Tracking correlations across financial market assets

Nic Hourcard

Nic Hourcard

Co-founder & CEO
Cool market data splash image. It's very colourful and fun. Credit to DALL-E.
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Tracking financial assets can be tricky. Emerging crytocurrency markets present a perfect field to battle test some tried-and-true analysis methods. To that tune, we'll look at "correlation" and "pair trading".

For example, consider whether the pair of Bitcoin (BTC) and Ethereum (ETH) are correlated, and whether their correlation is a valuable signal. Are they becoming more or less correlated? Why? We can dig into that, and more, and we can do it all through slick, easy to follow charts.

In this article, we'll investigate the correlation between BTC and ETH through a correlation scatter chart, presented in Grafana using QuestDB.

Why correlation matters in trading?#

First, let's answer why correlations matter.

There are many reasons, and we'll pick three.

1. Diversification#

Anyone involved in finance has heard the following at some point: "Don't put all your eggs in the same basket!", "Diversify your risk". These helpful adages all speak towards portfolio diversification.

The idea of diversification is that the volatility, and therefore the risk, of the portfolio is reduced overall when it is spread out among a greater number of assets. If you have many small and varied bets and a few of them go wrong, it does not affect your bottom line as much as if you missed on a handful of big, related bets.

Correlating assets also helps to see whether you are diversifying as much as you intend. It may be the case that your diversification strategy blends together two strongly correlated assets. In that case, you'd be wise to... diversify better.

2. Hedging your bets#

Correlations can help indicate assets that make strong hedges. For example, if you are exposed to a US bank and the market is closed, you can trade a US banks ETF in Europe as a temporary hedge. Correlation is what relates the two into one cohesive plan.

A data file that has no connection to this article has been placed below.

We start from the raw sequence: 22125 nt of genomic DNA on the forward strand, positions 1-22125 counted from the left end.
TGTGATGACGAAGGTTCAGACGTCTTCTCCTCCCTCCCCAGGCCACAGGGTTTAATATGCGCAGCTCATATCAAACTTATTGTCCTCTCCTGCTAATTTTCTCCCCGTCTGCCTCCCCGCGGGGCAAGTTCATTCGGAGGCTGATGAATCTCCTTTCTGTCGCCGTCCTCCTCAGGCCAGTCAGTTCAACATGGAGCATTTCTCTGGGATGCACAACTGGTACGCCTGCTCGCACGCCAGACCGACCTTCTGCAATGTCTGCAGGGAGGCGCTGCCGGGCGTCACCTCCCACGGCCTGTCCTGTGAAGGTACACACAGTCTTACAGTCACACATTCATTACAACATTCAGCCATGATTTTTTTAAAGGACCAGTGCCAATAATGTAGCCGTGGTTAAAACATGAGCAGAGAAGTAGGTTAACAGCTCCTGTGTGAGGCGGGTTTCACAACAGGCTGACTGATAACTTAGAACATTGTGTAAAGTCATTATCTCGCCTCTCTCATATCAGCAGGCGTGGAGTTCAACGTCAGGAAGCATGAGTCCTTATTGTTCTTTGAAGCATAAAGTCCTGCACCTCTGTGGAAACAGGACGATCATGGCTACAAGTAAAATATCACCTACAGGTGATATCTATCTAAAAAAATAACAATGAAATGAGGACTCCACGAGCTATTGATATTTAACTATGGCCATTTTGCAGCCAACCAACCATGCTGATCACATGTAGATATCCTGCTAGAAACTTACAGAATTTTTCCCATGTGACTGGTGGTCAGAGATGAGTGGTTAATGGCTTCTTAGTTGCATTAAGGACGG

3. Market opportunities#

Correlations indicate trading opportunities. If two assets are correlated, then a transient de-correlation could be the sign of an upcoming convergence. For example, if Coca Cola goes up 1% and Pepsi goes down 1%, maybe there is an opportunity to sell Coca Cola and buy Pepsi hoping that the price variations will converge towards one another. This is the principle behind pairs trading.

Building a correlation scatter chart#

The trades dataset contains historical prices for pairs of crypto currency. The specific pair that we will evaluate is ETH-USD and BTC-USD. That is the price of Ethereum and Bitcoin, respectively, shown in US Dollars. We'll use this data to visualize the relative returns on an x,y scatter plot.

This dataset can be pulled into QuestDB from the Cloud UI or in seen our live demo instance.

Calculating the returns be done as follows:

WITH
pairOne as (SELECT timestamp, symbol, last(price)/first(price)-1 p1 from trades where symbol = '$Pair' and timestamp > dateadd('d', -$interval1, now()) SAMPLE BY $SampleSize),
pairTwo as (SELECT timestamp, symbol, last(price)/first(price)-1 p2 from trades where symbol = $Pair2 and timestamp > dateadd('d', -$interval1, now()) SAMPLE BY $SampleSize)
SELECT p1,p2 from pairOne asof join pairTwo

Note that in this case we used a few Grafana variables…

  • $Pair is the pair we want to plot all correlations against
  • $Pair2 is a list of pairs which will be used to repeat the individual plots
  • $SampleSize is the interval calculation of returns; 10-minutely returns, daily returns and so on
  • $interval1 and $interval2 are both intervals in days. This is to visualise correlations over two different time frames, for example to get a sense of whether it increased or decreased recently.

If we were to plot these returns over time, we'd end up with a chart like this:

An image of the tutorial step.
Click to zoom
WITH